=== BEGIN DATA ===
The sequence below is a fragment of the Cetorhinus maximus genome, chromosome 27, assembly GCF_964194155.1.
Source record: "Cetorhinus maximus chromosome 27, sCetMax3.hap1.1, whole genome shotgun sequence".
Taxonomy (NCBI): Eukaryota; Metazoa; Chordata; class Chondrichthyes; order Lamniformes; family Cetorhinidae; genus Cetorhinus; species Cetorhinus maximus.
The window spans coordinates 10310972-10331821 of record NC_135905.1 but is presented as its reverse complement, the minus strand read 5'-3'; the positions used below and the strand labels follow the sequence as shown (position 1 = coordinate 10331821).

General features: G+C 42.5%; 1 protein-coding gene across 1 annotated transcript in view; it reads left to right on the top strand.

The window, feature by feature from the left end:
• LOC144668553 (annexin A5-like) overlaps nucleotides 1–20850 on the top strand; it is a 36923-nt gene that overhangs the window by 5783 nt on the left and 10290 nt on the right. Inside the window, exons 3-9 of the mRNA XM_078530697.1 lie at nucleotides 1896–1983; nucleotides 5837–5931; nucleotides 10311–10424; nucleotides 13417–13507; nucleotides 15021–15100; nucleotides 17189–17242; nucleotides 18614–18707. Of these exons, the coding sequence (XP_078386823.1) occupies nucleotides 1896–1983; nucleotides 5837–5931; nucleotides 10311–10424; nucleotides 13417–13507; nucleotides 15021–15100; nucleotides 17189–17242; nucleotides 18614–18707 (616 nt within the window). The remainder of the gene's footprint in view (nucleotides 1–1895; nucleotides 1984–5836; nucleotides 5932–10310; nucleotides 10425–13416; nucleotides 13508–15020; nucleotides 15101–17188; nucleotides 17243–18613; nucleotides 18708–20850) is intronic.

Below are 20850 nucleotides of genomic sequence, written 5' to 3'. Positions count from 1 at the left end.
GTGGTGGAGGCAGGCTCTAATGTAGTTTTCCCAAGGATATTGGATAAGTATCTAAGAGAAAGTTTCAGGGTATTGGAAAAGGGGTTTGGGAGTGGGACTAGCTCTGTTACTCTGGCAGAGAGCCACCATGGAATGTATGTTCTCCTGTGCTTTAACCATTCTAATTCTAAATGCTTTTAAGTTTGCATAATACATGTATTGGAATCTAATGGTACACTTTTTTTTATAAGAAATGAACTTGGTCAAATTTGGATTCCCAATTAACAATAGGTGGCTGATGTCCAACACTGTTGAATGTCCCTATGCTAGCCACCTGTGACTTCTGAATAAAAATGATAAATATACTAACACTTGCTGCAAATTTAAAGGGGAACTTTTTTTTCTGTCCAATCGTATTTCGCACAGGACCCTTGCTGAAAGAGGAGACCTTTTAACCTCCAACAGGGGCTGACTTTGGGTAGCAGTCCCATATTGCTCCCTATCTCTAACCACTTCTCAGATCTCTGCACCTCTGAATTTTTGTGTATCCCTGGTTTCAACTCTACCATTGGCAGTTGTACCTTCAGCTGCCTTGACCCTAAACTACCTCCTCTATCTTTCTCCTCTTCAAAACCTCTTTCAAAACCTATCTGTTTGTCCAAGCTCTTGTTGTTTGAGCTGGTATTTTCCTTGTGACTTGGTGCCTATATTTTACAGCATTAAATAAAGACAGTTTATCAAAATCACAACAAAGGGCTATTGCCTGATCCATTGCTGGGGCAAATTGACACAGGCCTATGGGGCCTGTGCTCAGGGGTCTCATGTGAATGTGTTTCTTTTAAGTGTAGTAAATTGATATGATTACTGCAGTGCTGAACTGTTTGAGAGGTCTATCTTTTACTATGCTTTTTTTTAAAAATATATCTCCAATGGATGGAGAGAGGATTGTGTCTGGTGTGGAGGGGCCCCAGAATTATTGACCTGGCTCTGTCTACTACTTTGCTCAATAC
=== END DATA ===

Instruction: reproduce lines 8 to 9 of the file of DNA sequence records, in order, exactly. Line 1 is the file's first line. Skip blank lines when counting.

Below are 20850 nucleotides of genomic sequence, written 5' to 3'. Positions count from 1 at the left end.
GTGGTGGAGGCAGGCTCTAATGTAGTTTTCCCAAGGATATTGGATAAGTATCTAAGAGAAAGTTTCAGGGTATTGGAAAAGGGGTTTGGGAGTGGGACTAGCTCTGTTACTCTGGCAGAGAGCCACCATGGAATGTATGTTCTCCTGTGCTTTAACCATTCTAATTCTAAATGCTTTTAAGTTTGCATAATACATGTATTGGAATCTAATGGTACACTTTTTTTTATAAGAAATGAACTTGGTCAAATTTGGATTCCCAATTAACAATAGGTGGCTGATGTCCAACACTGTTGAATGTCCCTATGCTAGCCACCTGTGACTTCTGAATAAAAATGATAAATATACTAACACTTGCTGCAAATTTAAAGGGGAACTTTTTTTTCTGTCCAATCGTATTTCGCACAGGACCCTTGCTGAAAGAGGAGACCTTTTAACCTCCAACAGGGGCTGACTTTGGGTAGCAGTCCCATATTGCTCCCTATCTCTAACCACTTCTCAGATCTCTGCACCTCTGAATTTTTGTGTATCCCTGGTTTCAACTCTACCATTGGCAGTTGTACCTTCAGCTGCCTTGACCCTAAACTACCTCCTCTATCTTTCTCCTCTTCAAAACCTCTTTCAAAACCTATCTGTTTGTCCAAGCTCTTGTTGTTTGAGCTGGTATTTTCCTTGTGACTTGGTGCCTATATTTTACAGCATTAAATAAAGACAGTTTATCAAAATCACAACAAAGGGCTATTGCCTGATCCATTGCTGGGGCAAATTGACACAGGCCTATGGGGCCTGTGCTCAGGGGTCTCATGTGAATGTGTTTCTTTTAAGTGTAGTAAATTGATATGATTACTGCAGTGCTGAACTGTTTGAGAGGTCTATCTTTTACTATGCTTTTTTTTAAAAATATATCTCCAATGGATGGAGAGAGGATTGTGTCTGGTGTGGAGGGGCCCCAGAATTATTGACCTGGCTCTGTCTACTACTTTGCTCAATAC